Quote of the Month

When love and skill work together, expect a miracle. John Ruskin

Sunday, July 8, 2018

A Piece of Time

For anyone living or visiting northern Michigan the beaches along the Great Lakes are a treasure trove of all forms, shapes and sizes of rocks.  It is indeed the only place on earth to find the coveted Petoskey stone.  In fact, you don't have to go very deep on any piece of property to find sand, gravel and rocks.  Nearly daily I am unearthing rocks from walnut-sized to as large as a fist, mine and the Hulk's mighty clenched hand.

You find yourself wondering about the path taken by any single rock.  From where did it originate?  Is it part of a larger whole?  How long has it been here?  Was it present at a significant historic event?  A Stone for Sascha (Candlewick Press, May 8, 2018) conceived and illustrated by Aaron Becker, without words, takes readers on a passage through time and discovery of self.

A beloved canine companion is dead.  A girl morns the loss as the family lays the animal to rest near their home.  Shortly thereafter they leave for their camping vacation; one member is absent this year.

Taking a bucket to the beach to the girl searches along the sand and notices another girl with another dog.  As dusk blankets the area that night, a cosmic crack gives us a vision into the past.  In the time of dinosaurs a meteor strikes the planet; later large portions of it are found by early people.  It is taken from place to place and eventually appears as a carved monolith. Kingdoms and wars cause it to be broken and transported in pieces to other locations.

As a keystone it survives decades of time to be formed later into a precious and intricate work of art.  It is a gift.  It is plunder.  It is lost.  When finally found time has smoothed its edges and size to fill a hole in a saddened heart.  It becomes . . .

The beauty of this book, beside the glorious illustrations and profound story, is it will resonate differently with each reader.  It, like the stone, will heal and connect us to something larger than ourselves.  We will, thanks to the imagination and perception of Aaron Becker, take with us in the visual reading of this narrative a greater understanding of the passage of time, life and death.  We are all in this together.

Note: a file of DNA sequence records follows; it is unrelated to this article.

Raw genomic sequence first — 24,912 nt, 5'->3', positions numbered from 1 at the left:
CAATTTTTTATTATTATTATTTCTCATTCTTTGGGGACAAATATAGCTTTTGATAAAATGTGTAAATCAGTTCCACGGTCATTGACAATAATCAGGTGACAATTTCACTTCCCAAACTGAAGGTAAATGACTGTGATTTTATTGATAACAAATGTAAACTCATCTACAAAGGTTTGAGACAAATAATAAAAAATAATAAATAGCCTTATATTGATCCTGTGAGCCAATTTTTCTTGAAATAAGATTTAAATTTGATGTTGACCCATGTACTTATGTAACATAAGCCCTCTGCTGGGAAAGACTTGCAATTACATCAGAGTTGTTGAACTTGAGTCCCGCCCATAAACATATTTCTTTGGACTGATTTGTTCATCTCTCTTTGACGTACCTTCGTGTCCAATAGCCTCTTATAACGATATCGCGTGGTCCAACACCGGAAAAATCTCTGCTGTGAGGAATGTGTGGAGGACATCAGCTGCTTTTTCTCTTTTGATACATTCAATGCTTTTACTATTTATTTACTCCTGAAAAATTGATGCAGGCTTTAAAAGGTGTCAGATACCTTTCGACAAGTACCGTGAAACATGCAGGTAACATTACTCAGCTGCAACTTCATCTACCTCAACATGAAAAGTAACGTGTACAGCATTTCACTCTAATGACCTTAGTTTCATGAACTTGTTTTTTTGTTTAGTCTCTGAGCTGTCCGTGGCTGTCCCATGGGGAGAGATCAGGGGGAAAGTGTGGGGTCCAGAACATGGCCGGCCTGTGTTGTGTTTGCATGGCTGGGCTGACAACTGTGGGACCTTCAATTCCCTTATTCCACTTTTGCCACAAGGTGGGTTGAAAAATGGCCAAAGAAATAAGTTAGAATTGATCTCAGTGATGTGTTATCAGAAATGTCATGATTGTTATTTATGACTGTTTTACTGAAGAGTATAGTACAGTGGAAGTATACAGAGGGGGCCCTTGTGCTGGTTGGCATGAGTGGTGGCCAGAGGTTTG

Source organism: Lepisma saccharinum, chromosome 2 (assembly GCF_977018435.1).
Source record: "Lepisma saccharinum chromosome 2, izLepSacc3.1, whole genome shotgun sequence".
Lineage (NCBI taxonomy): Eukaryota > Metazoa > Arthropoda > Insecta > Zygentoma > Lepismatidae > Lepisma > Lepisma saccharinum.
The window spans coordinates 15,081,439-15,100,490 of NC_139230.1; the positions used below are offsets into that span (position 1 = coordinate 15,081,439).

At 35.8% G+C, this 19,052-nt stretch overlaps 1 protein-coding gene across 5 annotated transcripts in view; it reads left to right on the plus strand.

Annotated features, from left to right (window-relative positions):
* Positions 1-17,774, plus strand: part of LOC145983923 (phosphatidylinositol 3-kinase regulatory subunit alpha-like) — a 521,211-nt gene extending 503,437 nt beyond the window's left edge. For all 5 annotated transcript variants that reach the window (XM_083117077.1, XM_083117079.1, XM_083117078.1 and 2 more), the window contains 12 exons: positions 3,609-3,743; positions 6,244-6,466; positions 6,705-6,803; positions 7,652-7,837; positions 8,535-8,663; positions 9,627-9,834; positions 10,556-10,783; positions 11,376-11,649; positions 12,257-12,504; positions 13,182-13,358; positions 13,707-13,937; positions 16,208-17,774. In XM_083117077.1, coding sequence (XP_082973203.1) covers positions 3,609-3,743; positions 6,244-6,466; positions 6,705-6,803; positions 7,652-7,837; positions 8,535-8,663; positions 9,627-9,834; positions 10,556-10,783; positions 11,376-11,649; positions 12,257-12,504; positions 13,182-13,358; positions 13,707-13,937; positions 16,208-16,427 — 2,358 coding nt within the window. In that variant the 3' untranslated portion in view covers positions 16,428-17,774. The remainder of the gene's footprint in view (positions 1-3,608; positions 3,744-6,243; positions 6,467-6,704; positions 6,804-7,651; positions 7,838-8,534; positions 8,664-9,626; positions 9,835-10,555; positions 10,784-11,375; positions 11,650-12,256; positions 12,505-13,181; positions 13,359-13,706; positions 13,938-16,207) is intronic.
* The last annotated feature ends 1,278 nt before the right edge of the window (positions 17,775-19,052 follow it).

When you open the dust jacket you see the girl gazing at the lake from the beach at her camp site.  Standing next to the bucket of rocks, she holds her golden treasure.  The flow of the complimentary colors is soothing to the soul, allowing us to feel a similar peace she now perceives.  To the left, on the back, on a canvas of light royal blue, is the ornate carved golden chest from ancient times.

The book case covered in a darker textured blue is bare except for the center of the front.  A golden dog tag, heart-shaped, inscribed with the word


holds this spot.  The text on the spine is also embossed in gold.  The opening and closing endpapers are two different maps, chronicling the journey of the stone.  Aaron Becker includes dates and place names.

On the title page a framed photograph of the girl and Sascha seated together is centered between the text.  The girl is hugging the dog as the dog leans into her.  The dedication and verso are placed on a two-page breathtaking illustration (all the illustrations are painted digitally) of the girl picking flowers to put on the dog's grave.  Her family watches in the distance.

A blend of small images on white, single-page visuals framed in white or placed edge to edge, and grand two-page illustrations fill our eyes with wonder.  To delineate the passage of time a series of vertical or horizontal panels are designed to cover one page.  Aaron's realistic colors are muted, softened, to take us back in time and to supply a specific emotion.  To accentuate meaning, his point of view shifts, bringing us very close to the moment.

One of my many favorite pictures is of the girl on the beach on their arrival at the camp site.  The curve of the water meeting the sand is a partial oval in front of her.  Behind her the bucket is overflowing with stones as she reaches into the water for another one.  To her left in the back is another group of campers.  Although she is reaching into the water, she head is lifted up and to the right.  A girl runs along the beach carrying a disc as her dog runs along with her.  A beach volleyball game is in the background.  Amid all this activity her thoughts are drawn to Sascha.  (One key technique to note is Aaron places yellow in every picture tying places and time together.)

There is hardly a reader who has not experienced the loss of a beloved family member, friend or cherished animal companion.  This book, A Stone for Sascha conceived and illustrated by Aaron Becker, gives solace.  Through his perspectives we are able to find our own.  I highly recommend this title for your personal and professional collections.

To learn more about Aaron Becker and his other work please follow the links attached to his name to access his website and Tumblr pages. Aaron visits super school librarian Travis Jonker's website, 100 Scope Notes at School Library Journal, to chat about this book.  I believe you will appreciate the video.  The cover for this book is premiered at All The Wonders.  At publishers' websites, Penguin Random House and Candlewick Press you can view interior images.  Candlewick Press also has a Q and A with Aaron.  Enjoy the other videos.

A Stone for Sascha - official trailer from Aaron Becker on Vimeo.

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